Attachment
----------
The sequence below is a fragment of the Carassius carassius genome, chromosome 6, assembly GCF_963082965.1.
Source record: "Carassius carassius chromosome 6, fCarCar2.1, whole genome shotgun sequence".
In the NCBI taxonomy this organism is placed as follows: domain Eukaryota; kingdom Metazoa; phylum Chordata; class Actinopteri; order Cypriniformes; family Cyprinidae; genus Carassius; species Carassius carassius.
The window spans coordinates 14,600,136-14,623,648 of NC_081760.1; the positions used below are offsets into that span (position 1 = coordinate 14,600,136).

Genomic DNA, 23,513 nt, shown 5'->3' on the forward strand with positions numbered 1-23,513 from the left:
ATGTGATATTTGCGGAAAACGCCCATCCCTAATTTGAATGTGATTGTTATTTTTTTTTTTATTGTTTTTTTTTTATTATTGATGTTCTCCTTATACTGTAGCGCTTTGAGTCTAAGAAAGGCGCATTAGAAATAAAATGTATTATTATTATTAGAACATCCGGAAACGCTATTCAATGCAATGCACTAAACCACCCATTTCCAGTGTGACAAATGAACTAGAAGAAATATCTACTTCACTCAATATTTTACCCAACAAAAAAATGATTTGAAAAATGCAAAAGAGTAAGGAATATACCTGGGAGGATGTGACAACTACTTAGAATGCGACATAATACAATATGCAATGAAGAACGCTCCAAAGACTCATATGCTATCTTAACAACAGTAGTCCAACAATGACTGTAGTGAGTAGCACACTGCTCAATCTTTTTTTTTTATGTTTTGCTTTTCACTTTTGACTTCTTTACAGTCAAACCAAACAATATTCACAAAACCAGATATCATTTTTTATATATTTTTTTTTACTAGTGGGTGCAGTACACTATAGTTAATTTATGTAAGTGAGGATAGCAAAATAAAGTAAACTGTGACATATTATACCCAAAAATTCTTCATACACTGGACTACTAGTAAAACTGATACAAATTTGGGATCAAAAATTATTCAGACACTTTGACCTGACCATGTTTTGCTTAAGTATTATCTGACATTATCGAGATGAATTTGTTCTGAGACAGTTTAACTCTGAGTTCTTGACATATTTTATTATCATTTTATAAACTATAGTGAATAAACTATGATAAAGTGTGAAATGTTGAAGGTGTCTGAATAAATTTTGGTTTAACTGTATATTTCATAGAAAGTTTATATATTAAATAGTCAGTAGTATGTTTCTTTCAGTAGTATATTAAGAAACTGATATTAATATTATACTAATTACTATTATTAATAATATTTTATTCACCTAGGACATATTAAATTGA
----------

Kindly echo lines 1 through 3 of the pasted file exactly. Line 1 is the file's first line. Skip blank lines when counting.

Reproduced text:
The sequence below is a fragment of the Carassius carassius genome, chromosome 6, assembly GCF_963082965.1.
Source record: "Carassius carassius chromosome 6, fCarCar2.1, whole genome shotgun sequence".
In the NCBI taxonomy this organism is placed as follows: domain Eukaryota; kingdom Metazoa; phylum Chordata; class Actinopteri; order Cypriniformes; family Cyprinidae; genus Carassius; species Carassius carassius.